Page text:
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The last day I assisted Doctor and Mrs. Czer at their station treating people with high blood pressure, high cholesterol, diabetes, anemia and etc. Everyday at clinic was rewarding, even though you were hot and tired by the end it was all worth it to have been able to care for these people.

The last day was cut short so that team members could do their own thing before attending a dinner at the pastor’s house. Liz Peterson, fellow LCA student Sasha Photenhauer and I went on a hike with the guys while all of the other girls went shopping.

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I’m glad I chose the hike because I got to experience Africa’s beautiful scenery and even take a selfie with a Zebra! Each moment of the trip was spectacular; but the ones spent at the clinic are by far the most special to me.

By going to Africa I realized just how incredibly blessed I am to live here in America. I realized just how little material things really mean and how much I take for granted. Africa taught me to appreciate everything I have and to think less selfishly.

I experienced God in ways I never had before and I am so happy that He sent me on this trip. I encourage everyone to go on a medical mission if they are given the chance to because it something that completely changes the way you view the world, others and yourself.

Not only that, but you are able to serve God by serving people, and the Bible says that people are treasure. I can honestly say that going on this trip changed my life for the better.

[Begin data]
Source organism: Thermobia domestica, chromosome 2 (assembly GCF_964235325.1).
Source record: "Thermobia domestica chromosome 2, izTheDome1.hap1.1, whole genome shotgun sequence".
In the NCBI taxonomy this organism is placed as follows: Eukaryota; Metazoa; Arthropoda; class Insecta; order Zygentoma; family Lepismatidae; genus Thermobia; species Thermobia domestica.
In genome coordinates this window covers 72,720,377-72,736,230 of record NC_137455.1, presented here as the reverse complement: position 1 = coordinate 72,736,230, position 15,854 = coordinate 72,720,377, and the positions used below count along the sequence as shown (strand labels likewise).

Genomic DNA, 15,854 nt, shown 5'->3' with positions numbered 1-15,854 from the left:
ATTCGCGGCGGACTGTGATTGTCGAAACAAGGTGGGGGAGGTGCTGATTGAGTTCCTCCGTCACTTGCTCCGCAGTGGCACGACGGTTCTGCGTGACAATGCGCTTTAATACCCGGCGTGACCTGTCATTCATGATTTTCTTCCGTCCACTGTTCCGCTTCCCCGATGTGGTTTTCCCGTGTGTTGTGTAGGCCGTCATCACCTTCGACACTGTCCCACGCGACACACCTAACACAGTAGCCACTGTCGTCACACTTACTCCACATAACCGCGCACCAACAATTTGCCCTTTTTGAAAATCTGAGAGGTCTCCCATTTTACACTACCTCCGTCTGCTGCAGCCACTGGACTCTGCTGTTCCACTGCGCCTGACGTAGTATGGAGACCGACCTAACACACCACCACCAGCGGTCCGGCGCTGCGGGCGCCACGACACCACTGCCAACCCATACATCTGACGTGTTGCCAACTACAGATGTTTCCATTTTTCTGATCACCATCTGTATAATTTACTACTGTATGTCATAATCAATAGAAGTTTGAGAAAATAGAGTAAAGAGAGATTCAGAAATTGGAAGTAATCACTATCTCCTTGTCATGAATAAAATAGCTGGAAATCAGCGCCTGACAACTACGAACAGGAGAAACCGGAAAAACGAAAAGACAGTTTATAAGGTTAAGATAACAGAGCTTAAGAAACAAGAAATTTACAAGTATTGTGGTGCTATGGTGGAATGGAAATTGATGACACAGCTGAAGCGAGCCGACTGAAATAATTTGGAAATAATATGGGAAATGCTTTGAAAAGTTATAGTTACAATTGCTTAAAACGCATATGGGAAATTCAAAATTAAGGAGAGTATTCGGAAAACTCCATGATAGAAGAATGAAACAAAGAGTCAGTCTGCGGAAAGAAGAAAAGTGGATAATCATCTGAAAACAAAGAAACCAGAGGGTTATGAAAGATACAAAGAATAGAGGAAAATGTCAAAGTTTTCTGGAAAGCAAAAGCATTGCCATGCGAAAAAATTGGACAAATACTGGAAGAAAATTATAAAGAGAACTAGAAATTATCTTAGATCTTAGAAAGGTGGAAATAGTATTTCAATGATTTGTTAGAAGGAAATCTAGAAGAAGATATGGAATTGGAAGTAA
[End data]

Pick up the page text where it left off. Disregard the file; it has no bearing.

This article, written by one of my students, originally appeared here.

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Giving to the poor is overrated

Christian loveIf you give to the poor BECAUSE of love, that is a very good thing. But Paul seems to indicate that a human could give to the poor without having love. And though I bestow all my goods to feed the poor and have not love, it profits me nothing. — 1 Cor. 13:3.

Maybe people give to the poor to appease their conscience or to compensate their evil actions with good ones. What’s surprising is that we can DO loving things without love.

Of course, I think love is an action (like giving to the poor). Yeah, no smug love that I just wish upon the world without doing anything to alleviate the world’s sufferings. Indeed, Prov. 19:17 says: Whoever is kind to the poor lends to the LORD, and he will reward them for what they have done.

Because you can

helping others